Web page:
Amendment turns Ind. off-campus speech bill into a study commission


Vote by full Senate still to come





INDIANA — A bill that would have allowed school officials to punish students for off-campus speech will instead create a commission to study the issue — but only if the amendment can pass through the Indiana Senate.

House Bill 1169 was intended to address cyberbullying and technology-assisted cheating, said the bill’s sponsor, Rep. Eric Koch, R-Bedford, in an earlier interview.

It drew criticism from student rights advocates including the American Civil Liberties Union of Indiana and the Indiana High School Press Association.

At a Senate committee meeting Wednesday, the bill was amended and then passed unanimously. The amendment strikes all of the original bill and creates a commission to study “best practices for student discipline.”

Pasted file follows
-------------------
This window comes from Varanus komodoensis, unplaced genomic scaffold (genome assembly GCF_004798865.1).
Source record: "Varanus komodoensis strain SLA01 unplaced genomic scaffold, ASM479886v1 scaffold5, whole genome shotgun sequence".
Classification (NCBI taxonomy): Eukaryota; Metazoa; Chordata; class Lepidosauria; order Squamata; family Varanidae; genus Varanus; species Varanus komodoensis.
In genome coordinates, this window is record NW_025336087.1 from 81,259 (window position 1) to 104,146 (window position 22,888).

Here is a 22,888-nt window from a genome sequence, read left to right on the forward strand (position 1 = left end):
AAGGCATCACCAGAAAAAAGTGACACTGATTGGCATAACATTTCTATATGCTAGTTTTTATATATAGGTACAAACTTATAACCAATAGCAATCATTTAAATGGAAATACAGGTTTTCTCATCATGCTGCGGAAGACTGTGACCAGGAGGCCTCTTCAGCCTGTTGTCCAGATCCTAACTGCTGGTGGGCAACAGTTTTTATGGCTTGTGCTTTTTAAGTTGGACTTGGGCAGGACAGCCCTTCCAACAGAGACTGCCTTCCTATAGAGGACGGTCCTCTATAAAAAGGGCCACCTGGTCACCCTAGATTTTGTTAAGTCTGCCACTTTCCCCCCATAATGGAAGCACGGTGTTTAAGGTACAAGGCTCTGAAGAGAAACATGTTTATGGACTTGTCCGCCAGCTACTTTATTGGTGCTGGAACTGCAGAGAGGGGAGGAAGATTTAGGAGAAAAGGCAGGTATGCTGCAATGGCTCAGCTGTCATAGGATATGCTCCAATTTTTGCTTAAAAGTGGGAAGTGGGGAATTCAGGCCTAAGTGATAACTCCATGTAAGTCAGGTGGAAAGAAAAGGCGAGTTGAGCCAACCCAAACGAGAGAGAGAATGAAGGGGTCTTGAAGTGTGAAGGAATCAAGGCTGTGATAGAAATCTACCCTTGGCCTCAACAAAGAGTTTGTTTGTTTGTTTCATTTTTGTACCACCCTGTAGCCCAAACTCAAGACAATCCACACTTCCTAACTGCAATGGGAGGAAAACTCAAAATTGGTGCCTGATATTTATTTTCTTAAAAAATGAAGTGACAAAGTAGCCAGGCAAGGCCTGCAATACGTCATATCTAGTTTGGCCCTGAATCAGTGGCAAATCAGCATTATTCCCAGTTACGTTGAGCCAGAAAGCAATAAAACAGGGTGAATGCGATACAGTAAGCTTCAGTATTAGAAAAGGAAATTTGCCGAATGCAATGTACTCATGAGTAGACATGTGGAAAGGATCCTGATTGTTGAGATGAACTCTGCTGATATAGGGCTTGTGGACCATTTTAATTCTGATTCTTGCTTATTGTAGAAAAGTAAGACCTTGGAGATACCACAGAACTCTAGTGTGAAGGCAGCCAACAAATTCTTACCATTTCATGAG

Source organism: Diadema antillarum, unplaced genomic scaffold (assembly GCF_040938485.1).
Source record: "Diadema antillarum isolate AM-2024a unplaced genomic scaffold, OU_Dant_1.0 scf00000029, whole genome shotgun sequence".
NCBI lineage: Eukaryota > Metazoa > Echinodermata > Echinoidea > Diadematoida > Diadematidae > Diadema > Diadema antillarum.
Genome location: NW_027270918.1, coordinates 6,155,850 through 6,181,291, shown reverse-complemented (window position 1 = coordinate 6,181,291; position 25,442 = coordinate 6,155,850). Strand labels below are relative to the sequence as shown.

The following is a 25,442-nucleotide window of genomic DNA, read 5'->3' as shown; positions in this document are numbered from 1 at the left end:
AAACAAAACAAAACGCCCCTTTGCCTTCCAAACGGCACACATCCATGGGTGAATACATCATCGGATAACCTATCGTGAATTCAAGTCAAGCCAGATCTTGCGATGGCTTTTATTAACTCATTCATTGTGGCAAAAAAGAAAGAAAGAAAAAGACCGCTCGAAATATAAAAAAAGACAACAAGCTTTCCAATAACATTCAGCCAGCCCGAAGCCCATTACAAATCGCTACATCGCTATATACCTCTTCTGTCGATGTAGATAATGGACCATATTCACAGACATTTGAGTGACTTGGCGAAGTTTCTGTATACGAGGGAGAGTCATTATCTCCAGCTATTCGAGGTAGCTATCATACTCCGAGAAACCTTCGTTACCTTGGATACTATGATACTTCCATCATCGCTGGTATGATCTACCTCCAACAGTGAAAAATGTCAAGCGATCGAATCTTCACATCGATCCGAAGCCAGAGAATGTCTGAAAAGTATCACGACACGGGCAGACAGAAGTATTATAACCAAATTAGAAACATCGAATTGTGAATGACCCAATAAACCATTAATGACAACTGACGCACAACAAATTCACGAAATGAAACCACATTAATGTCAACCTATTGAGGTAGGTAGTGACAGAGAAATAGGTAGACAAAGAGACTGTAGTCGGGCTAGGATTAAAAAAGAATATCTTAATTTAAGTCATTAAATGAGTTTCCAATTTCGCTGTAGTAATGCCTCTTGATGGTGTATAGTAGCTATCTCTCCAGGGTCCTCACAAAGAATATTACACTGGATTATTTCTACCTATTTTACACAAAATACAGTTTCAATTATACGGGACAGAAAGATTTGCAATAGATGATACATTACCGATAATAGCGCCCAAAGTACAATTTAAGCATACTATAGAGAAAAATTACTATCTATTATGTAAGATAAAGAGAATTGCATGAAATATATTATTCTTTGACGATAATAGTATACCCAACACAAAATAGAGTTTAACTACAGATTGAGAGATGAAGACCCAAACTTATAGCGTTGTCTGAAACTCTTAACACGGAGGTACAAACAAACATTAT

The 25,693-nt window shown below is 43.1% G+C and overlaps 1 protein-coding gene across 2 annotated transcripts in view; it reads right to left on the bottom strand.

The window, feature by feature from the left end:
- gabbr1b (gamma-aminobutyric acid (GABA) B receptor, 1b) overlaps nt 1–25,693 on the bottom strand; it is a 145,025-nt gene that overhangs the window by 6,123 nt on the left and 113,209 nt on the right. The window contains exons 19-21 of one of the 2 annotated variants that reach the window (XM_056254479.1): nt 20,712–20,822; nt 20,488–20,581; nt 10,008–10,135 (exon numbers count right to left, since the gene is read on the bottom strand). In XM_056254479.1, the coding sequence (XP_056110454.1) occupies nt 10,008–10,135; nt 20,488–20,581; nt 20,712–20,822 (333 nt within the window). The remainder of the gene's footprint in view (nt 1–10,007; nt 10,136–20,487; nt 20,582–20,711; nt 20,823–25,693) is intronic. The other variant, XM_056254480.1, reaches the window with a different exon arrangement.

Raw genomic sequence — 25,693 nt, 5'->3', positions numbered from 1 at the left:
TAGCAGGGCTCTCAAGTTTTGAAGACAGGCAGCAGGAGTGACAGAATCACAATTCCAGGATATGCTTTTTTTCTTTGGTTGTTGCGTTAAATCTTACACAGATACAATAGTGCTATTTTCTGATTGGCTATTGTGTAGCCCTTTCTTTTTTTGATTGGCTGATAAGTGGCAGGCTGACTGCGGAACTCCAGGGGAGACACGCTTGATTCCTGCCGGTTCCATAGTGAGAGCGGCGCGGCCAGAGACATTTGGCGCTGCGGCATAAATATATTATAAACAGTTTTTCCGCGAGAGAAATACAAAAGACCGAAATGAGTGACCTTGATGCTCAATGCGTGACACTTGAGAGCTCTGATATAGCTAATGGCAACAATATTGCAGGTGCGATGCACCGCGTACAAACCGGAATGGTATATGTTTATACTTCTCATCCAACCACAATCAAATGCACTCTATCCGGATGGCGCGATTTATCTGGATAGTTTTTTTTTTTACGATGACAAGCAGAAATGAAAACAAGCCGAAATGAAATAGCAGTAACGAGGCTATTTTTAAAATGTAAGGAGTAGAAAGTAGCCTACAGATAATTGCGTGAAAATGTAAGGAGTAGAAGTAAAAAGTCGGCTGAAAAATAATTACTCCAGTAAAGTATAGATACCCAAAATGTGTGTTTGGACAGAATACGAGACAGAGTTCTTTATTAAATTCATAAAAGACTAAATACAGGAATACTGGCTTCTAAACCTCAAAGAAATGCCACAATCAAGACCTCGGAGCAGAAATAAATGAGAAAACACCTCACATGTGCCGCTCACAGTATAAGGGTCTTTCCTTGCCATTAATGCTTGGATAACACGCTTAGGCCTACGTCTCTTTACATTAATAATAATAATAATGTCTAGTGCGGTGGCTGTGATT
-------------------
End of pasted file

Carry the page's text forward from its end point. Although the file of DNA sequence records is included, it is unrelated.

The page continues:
The commission would be made up of 14 appointed members: four state representatives, four senators, a representative for the state superintendent, a member of the governing body of a school corporation, a superintendent of a school corporation, a public school principal, a public school teacher and a parent of a public school student.

Diana Hadley, executive director of IHSPA, testified against the bill last week and was present today. She said she was very pleased with the decision.

“A lot of bills have people testify against them, and they pass anyways,” Hadley said. “People came to testify concerns, and those concerns were definitely considered. So (the legislature isn’t) moving forward until they’ve thought this over.”

Koch did not return calls for comment by press time.

The bill now moves to the full Senate. If passed, the state House would need to accept the amended version.


Indiana, Indiana High School Press Association, news
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